Circuit number 4 is the complete lower level of Machu Picchu. This entire circuit takes about 2.5 hours to complete. It is one of the best circuits if you want to see most of the main attractions in Machu Picchu. The tickets that allow you to visit circuit 4 are the following:
- The Machu Picchu citadel ticket
- The Huayna Picchu mountain + Circuit 4 ticket
- The HuchuyPicchu mountain + Circuit 4 ticket
Circuit 4 has 14 great attractions. The circuit starts with the many Inca store houses, the agricultural zone, the water channel, the dry moat, the sun temple complex, the Inka house complex, the water fountains, the sacred rock, the industrial sector, the Inca oriental store houses, the water mirror complex, the Condor temple (open from 10am - 1pm), the Pisonay plaza and the archaological reserve
The Inca Store Houses were built to fulfill the function of granaries and warehouses, which were built in a peculiar way, located in a staggered manner on the slopes of the hills. These large warehouses were used to store excess production, such as corn, cereals, dried potatoes or chuño, quinoa, salted meat or chalona, etc.
The Agricultural sector is characterized by the presence of cultivation terraces or Andenes, these are structures formed by stone walls of different sizes, with gravel, clay and farmland, which were built to facilitate drainage.
Machu Picchu has excellently worked liturgical fountains, these supplied water to the entire city: it has a huge network of underground irrigation canals built to feed the agricultural terraces that could be protected by the raging waters of the Urubamba River, which the Incas knew as Willkamayu and that it was sacred to them. But they are not the only constructions dedicated to the liquid element.
The division between the agrarian and urban areas was marked by the Dry Moat, which would have been a water drainage. It also prevented excessive erosion of the land and contributed to the isolation of the ceremonial sector.
Sun Temple, The temple is one of the best examples of organic architecture in the world and one of the finest in the sites of Machupicchu. The lower level contains a stepped symbol, a lithic sculpture, and trapezoidal niches that were used for ceremonial purposes related to the cult of the dead. In the top level, trapezoidal niches can be found, along with a large carved rock altar and trapezoidal windows that were astronomical observation points.
The House of the Inca in Machu Picchu , is the most elegant construction for domestic use, it has several enclosures. The central courtyard is enclosed by two large, finely finished rooms with beautiful lintels, and two other small three-walled rooms, with evidence of having had a steeply pitched roof. Two small outcrops of granite rock stand out on the floor of the patio, which apparently were used as mortars or grinders. Although others affirm that they were mirrors for astronomical observation. The Apunchiq or Apu Inka of Machu Picchu (representative of the Qhápaq Inka) would have inhabited this house, surrounded by relatives and servants. His room was the south-east enclosure, inside which there is an unusual division, which corresponded to the bathroom (for bathing), since at the base there is a drainage hole. On another of its sides, a low wall rises as a bed, which is why it is called the House of the Inca.
The great citadel of Machu Picchu was a retreat for the Inca himself and he had the site plumbed and drained with great care. A stone canal about a half-mile long brought fresh water from a spring. The Inca emperor had the first use of it, then the water made its way down a series of sixteen other fountains for the rest of the city. His bath water drained off separately to maintain fresh water for all, and the entire city sent its used water off through building walls and other structures into more than 130 drains that nourished their farming terraces.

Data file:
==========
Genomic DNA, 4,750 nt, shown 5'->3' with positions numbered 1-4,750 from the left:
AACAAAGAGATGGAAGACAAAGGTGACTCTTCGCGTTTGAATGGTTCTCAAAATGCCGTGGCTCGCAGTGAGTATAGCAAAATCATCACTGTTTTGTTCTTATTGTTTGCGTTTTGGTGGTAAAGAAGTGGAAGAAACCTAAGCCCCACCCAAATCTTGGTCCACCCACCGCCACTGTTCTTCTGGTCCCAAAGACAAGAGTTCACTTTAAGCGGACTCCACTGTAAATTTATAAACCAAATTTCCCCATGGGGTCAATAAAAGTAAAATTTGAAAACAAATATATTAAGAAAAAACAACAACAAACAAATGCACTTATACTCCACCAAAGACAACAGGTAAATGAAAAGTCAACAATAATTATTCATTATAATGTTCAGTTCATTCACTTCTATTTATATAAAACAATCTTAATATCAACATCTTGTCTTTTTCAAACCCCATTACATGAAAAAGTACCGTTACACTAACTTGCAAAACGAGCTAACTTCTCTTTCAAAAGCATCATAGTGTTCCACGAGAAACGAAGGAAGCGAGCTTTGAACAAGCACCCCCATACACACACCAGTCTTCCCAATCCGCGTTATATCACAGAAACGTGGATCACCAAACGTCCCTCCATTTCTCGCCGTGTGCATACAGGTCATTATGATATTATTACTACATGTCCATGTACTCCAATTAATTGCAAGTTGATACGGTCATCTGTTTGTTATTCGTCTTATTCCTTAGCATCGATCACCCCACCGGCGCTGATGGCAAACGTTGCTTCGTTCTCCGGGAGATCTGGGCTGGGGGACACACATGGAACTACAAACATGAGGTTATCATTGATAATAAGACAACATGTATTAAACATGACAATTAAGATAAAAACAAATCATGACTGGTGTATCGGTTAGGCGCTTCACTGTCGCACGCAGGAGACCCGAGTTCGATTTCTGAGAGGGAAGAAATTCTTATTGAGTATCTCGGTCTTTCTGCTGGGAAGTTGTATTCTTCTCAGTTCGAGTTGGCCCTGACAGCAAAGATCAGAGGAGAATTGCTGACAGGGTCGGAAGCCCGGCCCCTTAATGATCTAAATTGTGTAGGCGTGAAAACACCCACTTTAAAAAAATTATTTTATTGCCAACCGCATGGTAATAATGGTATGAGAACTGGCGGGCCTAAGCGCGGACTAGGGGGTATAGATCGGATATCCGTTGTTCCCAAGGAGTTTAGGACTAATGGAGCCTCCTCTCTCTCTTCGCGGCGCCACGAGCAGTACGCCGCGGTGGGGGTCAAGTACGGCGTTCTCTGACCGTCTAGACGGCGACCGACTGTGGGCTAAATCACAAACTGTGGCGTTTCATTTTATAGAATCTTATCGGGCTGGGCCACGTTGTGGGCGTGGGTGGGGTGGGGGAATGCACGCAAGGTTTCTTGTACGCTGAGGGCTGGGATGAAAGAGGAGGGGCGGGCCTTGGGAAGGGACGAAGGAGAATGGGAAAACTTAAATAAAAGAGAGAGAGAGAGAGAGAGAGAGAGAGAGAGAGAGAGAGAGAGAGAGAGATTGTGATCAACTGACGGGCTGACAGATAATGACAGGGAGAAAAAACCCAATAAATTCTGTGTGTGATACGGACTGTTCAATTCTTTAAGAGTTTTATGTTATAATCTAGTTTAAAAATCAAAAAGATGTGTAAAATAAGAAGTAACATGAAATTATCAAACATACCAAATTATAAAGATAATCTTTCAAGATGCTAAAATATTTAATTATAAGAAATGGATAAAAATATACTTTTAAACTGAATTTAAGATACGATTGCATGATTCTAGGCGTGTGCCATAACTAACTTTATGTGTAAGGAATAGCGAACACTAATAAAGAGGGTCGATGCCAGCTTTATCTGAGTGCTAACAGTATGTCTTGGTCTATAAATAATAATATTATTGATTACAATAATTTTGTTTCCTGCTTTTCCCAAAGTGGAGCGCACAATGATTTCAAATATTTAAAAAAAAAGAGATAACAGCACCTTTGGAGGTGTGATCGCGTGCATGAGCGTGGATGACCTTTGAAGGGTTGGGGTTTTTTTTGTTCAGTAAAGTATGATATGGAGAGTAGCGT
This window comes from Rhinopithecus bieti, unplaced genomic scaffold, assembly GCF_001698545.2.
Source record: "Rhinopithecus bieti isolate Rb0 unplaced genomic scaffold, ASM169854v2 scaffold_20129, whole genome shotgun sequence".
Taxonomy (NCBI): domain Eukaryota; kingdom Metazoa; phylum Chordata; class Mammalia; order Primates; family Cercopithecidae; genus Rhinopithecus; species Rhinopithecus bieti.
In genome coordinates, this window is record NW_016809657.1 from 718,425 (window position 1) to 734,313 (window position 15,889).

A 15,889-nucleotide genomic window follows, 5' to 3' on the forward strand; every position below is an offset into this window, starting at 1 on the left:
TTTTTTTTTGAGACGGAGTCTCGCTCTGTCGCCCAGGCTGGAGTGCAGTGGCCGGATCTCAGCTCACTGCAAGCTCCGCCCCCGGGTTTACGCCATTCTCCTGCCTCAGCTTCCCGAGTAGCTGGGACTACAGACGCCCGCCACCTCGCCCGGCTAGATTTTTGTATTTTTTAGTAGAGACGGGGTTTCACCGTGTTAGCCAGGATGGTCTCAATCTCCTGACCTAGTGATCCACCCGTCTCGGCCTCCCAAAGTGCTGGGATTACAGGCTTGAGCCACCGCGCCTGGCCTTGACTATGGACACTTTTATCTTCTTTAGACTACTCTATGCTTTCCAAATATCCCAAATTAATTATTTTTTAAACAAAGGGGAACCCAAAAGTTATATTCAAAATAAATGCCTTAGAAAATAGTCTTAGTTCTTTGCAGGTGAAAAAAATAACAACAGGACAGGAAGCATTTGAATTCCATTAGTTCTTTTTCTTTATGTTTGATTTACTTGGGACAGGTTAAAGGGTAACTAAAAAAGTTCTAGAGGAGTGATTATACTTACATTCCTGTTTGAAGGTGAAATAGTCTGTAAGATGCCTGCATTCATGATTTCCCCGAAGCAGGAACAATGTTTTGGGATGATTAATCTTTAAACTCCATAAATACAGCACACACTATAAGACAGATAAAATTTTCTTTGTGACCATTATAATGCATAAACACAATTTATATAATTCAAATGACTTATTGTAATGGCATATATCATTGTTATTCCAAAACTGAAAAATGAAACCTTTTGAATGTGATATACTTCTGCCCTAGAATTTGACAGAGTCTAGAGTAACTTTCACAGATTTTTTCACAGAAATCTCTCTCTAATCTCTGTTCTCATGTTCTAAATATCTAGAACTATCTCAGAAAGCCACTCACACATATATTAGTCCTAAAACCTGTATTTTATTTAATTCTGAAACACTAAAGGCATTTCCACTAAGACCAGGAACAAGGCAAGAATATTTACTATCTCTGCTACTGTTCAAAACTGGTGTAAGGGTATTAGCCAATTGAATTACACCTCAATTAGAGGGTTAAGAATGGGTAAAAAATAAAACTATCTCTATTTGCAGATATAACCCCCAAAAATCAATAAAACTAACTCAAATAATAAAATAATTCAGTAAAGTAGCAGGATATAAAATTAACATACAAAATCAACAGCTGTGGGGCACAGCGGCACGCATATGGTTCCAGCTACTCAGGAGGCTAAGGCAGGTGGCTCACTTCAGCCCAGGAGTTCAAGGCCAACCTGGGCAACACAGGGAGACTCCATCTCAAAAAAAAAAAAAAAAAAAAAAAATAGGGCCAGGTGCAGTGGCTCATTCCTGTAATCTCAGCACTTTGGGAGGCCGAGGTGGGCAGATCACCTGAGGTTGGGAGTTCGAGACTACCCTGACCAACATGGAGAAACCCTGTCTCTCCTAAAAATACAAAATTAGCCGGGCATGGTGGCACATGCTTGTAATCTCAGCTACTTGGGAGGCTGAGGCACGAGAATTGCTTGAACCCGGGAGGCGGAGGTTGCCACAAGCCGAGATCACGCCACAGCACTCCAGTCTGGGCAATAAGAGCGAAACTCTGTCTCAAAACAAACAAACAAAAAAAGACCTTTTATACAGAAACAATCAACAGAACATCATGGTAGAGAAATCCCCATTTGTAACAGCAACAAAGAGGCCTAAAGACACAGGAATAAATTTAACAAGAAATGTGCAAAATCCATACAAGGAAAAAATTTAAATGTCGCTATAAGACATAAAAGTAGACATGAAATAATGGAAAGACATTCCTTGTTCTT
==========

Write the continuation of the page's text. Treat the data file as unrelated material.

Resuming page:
The Sacred Rock is a monolith of amazing dimensions carved by the Incas inside Machu Picchu. It reaches a height of 3 meters sitting on a base 7 meters wide. This base is carved as an altar. It is made with granite stone located in the same sector. The fine carving of its base indicates that the Incas left various offerings there such as coca leaves, animal fetuses or llama sacrifices. It is currently one of the most famous buildings in Machu Picchu. Tourists believe that by bringing their hands close to its granite, they are filled with the energy of the mountains.
The "Industrial District" is the largest complex in the city, it is said that it could be the house of chosen women, women dedicated to the service of fine crafts, hence the name of the complex or industrial district
The colcas were part of the Inca system to store food and goods of each suyu that were later redistributed among all the inhabitants of the empire. This system guaranteed the survival of the Empire and its people in years of bad harvests.
They are two round-shaped containers, carved in a natural outcrop of granite, similar to mortars, which is why this place is known as: "The Mortar Room", they are located on the floor of one of the enclosures of the Temple of the Virgins of the Sun.
The Temple of the Condor is an impressive example of Inca masonry integrated into its natural environment. Created from a granite outcrop in the shape of an Andean condor, which is surrounded by two large stones representing its wings.
Pisonay or cinchona or cascarilla tree, which is located in the Plaza, which is a symbol that represents the riches of the vegetable kingdom in the national coat of arms of Peru, will be part of the 24 native species that will be planted in the next five years in the Historic sanctuary of Machu Picchu.
The archaelogical reserve is series of inca structures that are roofless. There is a variety of rooms and hallways. Some structures have many windows, other structures have long halls and walkways.